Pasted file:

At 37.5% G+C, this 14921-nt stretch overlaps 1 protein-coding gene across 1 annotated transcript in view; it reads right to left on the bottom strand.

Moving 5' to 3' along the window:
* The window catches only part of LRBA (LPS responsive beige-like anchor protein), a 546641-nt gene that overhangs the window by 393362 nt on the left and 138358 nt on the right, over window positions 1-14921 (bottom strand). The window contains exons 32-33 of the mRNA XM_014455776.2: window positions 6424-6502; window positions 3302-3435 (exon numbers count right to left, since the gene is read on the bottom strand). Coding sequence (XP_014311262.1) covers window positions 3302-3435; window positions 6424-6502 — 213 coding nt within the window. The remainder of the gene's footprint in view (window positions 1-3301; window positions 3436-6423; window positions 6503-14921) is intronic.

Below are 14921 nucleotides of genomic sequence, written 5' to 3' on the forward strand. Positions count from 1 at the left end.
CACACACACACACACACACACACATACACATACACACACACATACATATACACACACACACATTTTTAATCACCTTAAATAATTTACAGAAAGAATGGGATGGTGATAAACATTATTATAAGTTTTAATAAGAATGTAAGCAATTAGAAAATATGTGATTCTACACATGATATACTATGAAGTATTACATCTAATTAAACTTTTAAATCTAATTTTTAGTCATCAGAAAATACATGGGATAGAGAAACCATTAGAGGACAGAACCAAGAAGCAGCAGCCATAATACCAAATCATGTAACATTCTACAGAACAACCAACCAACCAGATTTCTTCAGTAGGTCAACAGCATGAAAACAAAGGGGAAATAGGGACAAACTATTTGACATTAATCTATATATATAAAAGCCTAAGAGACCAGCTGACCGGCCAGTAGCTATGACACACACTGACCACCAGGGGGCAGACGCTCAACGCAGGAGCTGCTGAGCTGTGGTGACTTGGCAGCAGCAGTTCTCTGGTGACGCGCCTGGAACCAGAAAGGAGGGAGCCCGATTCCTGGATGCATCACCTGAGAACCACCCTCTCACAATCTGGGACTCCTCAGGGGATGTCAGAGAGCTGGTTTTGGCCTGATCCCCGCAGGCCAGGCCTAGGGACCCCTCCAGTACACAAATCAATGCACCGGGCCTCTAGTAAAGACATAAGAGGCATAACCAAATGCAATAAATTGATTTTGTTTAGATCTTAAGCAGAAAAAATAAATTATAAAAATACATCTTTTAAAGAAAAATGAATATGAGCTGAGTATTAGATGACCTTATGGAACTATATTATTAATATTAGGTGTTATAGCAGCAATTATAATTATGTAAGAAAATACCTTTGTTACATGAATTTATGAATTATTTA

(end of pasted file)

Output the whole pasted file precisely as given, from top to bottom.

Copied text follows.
At 37.5% G+C, this 14921-nt stretch overlaps 1 protein-coding gene across 1 annotated transcript in view; it reads right to left on the bottom strand.

Moving 5' to 3' along the window:
* The window catches only part of LRBA (LPS responsive beige-like anchor protein), a 546641-nt gene that overhangs the window by 393362 nt on the left and 138358 nt on the right, over window positions 1-14921 (bottom strand). The window contains exons 32-33 of the mRNA XM_014455776.2: window positions 6424-6502; window positions 3302-3435 (exon numbers count right to left, since the gene is read on the bottom strand). Coding sequence (XP_014311262.1) covers window positions 3302-3435; window positions 6424-6502 — 213 coding nt within the window. The remainder of the gene's footprint in view (window positions 1-3301; window positions 3436-6423; window positions 6503-14921) is intronic.

Below are 14921 nucleotides of genomic sequence, written 5' to 3' on the forward strand. Positions count from 1 at the left end.
CACACACACACACACACACACACATACACATACACACACACATACATATACACACACACACATTTTTAATCACCTTAAATAATTTACAGAAAGAATGGGATGGTGATAAACATTATTATAAGTTTTAATAAGAATGTAAGCAATTAGAAAATATGTGATTCTACACATGATATACTATGAAGTATTACATCTAATTAAACTTTTAAATCTAATTTTTAGTCATCAGAAAATACATGGGATAGAGAAACCATTAGAGGACAGAACCAAGAAGCAGCAGCCATAATACCAAATCATGTAACATTCTACAGAACAACCAACCAACCAGATTTCTTCAGTAGGTCAACAGCATGAAAACAAAGGGGAAATAGGGACAAACTATTTGACATTAATCTATATATATAAAAGCCTAAGAGACCAGCTGACCGGCCAGTAGCTATGACACACACTGACCACCAGGGGGCAGACGCTCAACGCAGGAGCTGCTGAGCTGTGGTGACTTGGCAGCAGCAGTTCTCTGGTGACGCGCCTGGAACCAGAAAGGAGGGAGCCCGATTCCTGGATGCATCACCTGAGAACCACCCTCTCACAATCTGGGACTCCTCAGGGGATGTCAGAGAGCTGGTTTTGGCCTGATCCCCGCAGGCCAGGCCTAGGGACCCCTCCAGTACACAAATCAATGCACCGGGCCTCTAGTAAAGACATAAGAGGCATAACCAAATGCAATAAATTGATTTTGTTTAGATCTTAAGCAGAAAAAATAAATTATAAAAATACATCTTTTAAAGAAAAATGAATATGAGCTGAGTATTAGATGACCTTATGGAACTATATTATTAATATTAGGTGTTATAGCAGCAATTATAATTATGTAAGAAAATACCTTTGTTACATGAATTTATGAATTATTTA